Faculty leaders behind inclusive medical curriculum recognized at annual celebration

Early exposure to personal side of medicine teaches students to become socially conscious physicians.

Kirsten Bauer - 30 March 2017

The human body is incredibly complex, but according to Tracey Hillier, that's the easy part of teaching medicine. "Treatments and diagnoses may change," she says, "but you're not going to be a good physician able to relate to patients as people if you don't know who they are. Good communication means so much."

This is the premise of the changes Hillier has introduced since becoming assistant dean of curriculum for the University of Alberta's medical school. Hillier, alongside newly-appointed assistant dean of diversity Helly Goez, are two of the six Equity, Diversity, and Inclusion Award recipients recognized on March 16 at Lister Hall. The awards ceremony coincided with the U of A's Equity, Diversity, and Inclusion week, a campus-wide event geared towards increasing tolerance and understanding of human differences in the university community.

Raised in rural Newfoundland, Hillier sees authentic personal connection as the key to training better doctors. This means breaking down social barriers and challenging misconceptions in order to increase students' understanding of patients on a personal level. "It gives them a chance to connect with them as a person, not as a physician," she explains.

Hillier has introduced three big changes to the U of A's undergraduate medical education program: a patient immersion experience to the four-year physicianship course; a community service component where students provide vital services to inner city organizations in Edmonton; and a revised admissions process to reduce barriers to entering medical school for students from a variety of cultural and socioeconomic backgrounds.

There are now more than 30 new modules on social accountability and diversity that had direct input from medical students. "The students are my greatest resource," Hillier says. "They brought LGBTQ health to my attention as one of the gaps, so we were able to start addressing that."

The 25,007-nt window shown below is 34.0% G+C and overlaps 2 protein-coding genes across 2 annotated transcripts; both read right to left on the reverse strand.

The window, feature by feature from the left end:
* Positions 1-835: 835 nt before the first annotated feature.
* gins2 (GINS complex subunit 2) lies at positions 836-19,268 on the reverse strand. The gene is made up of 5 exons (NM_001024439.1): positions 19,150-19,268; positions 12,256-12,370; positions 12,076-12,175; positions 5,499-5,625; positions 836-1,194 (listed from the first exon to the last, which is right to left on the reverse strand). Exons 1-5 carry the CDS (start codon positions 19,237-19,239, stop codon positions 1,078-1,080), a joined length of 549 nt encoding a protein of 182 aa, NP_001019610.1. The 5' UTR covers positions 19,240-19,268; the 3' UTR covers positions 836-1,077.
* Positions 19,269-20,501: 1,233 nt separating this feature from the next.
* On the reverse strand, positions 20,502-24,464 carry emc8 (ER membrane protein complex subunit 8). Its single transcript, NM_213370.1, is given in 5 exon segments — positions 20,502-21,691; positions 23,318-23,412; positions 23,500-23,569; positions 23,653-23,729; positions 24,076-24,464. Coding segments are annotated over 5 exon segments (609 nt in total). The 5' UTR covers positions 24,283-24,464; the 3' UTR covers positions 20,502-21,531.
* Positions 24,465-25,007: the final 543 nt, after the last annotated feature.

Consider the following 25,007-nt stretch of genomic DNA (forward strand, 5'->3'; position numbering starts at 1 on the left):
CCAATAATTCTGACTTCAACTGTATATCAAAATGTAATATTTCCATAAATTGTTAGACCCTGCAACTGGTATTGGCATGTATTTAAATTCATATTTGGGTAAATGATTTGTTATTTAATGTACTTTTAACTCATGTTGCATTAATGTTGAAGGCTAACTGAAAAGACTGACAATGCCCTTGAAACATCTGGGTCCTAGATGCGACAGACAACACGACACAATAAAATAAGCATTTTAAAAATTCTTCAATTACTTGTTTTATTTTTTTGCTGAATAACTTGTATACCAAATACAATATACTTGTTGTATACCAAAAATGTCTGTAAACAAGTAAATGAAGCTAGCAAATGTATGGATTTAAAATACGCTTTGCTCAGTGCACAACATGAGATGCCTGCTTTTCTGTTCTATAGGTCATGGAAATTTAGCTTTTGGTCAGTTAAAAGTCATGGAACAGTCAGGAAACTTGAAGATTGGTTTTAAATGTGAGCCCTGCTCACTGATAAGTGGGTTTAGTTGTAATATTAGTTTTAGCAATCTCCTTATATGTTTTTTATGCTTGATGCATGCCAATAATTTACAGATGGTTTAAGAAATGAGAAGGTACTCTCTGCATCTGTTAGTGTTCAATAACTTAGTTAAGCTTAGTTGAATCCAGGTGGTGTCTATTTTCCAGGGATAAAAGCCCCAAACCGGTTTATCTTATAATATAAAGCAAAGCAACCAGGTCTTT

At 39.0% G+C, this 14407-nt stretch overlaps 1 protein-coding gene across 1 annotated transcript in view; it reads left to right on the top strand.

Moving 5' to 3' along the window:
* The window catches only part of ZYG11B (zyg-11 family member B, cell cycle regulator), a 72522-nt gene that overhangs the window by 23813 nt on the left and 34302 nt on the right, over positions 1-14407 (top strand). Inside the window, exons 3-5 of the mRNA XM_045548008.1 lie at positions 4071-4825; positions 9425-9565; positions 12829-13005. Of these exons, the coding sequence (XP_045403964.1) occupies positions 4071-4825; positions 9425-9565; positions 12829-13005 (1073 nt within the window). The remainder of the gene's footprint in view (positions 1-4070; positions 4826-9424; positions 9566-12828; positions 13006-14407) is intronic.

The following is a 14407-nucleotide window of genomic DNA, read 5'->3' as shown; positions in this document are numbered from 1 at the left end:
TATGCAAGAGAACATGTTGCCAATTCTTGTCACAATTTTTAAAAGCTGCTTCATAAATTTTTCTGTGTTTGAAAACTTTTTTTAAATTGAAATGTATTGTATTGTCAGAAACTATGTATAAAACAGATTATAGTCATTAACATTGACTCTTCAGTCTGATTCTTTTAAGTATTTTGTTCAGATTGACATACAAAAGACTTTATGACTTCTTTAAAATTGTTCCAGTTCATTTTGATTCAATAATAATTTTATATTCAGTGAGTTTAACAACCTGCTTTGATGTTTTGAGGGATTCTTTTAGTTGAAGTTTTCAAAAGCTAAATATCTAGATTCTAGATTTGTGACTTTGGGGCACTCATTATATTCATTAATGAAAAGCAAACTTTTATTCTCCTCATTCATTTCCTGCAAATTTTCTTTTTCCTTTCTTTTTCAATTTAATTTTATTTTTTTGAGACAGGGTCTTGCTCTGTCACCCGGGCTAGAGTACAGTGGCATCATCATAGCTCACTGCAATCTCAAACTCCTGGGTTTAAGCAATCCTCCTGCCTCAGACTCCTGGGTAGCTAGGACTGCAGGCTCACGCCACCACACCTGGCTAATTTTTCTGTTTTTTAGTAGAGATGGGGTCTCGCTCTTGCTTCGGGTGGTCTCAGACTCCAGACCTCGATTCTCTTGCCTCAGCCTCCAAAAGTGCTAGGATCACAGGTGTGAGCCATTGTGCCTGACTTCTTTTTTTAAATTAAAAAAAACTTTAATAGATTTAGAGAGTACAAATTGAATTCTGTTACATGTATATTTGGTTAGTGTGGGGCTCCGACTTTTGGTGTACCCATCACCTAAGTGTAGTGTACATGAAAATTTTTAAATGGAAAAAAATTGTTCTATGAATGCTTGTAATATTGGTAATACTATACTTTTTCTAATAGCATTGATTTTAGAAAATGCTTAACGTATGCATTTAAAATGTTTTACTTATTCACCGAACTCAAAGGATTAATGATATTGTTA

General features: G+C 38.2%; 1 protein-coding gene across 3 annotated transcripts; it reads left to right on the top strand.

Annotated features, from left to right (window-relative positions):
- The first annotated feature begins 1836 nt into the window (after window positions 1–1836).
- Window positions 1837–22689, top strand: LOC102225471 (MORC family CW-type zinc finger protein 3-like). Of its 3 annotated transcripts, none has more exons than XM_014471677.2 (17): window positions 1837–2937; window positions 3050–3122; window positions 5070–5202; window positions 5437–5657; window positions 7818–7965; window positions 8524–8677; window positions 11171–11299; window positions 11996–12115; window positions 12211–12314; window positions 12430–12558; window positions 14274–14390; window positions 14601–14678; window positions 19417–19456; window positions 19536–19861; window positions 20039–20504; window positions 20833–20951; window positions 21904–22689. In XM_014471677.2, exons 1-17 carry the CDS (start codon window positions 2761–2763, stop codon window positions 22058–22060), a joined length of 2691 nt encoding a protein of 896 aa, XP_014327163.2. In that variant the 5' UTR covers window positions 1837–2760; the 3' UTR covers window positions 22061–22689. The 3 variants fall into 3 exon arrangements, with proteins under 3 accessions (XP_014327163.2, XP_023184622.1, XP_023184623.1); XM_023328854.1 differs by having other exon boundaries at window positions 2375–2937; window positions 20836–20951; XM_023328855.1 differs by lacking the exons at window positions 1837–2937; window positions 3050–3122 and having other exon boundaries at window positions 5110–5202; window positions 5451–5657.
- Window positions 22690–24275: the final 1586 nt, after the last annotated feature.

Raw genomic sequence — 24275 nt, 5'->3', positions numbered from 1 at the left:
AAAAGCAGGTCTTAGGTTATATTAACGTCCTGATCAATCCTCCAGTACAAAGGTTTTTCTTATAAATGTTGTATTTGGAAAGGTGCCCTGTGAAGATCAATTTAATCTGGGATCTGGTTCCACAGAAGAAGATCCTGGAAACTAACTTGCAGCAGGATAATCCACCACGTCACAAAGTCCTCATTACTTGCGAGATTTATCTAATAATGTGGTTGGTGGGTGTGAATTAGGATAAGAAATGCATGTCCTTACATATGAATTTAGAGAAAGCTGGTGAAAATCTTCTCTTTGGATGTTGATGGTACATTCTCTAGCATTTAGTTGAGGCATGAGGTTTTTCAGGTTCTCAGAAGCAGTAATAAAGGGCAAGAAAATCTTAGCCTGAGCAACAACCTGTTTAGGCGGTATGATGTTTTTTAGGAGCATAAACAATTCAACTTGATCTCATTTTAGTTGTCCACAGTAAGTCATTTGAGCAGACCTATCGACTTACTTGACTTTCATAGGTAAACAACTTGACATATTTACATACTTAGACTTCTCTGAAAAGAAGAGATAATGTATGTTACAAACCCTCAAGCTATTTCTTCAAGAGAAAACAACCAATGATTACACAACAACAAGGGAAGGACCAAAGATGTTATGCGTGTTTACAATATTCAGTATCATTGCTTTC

Building on Hillier's ideas, Helly Goez is improving the physicianship course by integrating diverse perspectives on religion, culture, gender and other personal experiences from the very outset of the course. "At the beginning of a student's journey, it's hard for them to see what the end will look like or what might be hiding around the corner," she says. "They want to know everything about anatomy, medication, and genes. But this is a human being that is different from every other human being. They aren't an illness with a person, they're a person with an illness, so that must be taken into account."

These new initiatives have begun to bridge gaps across disciplines in the Edmonton health sciences community, and within departments of the Faculty of Medicine & Dentistry. There are now more than 20 community agencies in Edmonton that students can work with and learn about the challenges of homelessness, addictions and abuse, and this number is growing.

These modules are unique to the U of A, but Goez hopes to see the trend spread to other schools. "Direct communication is still a foundational resource in medicine," she says. "While technology allows us to achieve a lot, interpersonal communication cannot be brushed off or deleted. When you have eye contact, and the distance of a handshake, you have the power to affect a life in a very real way."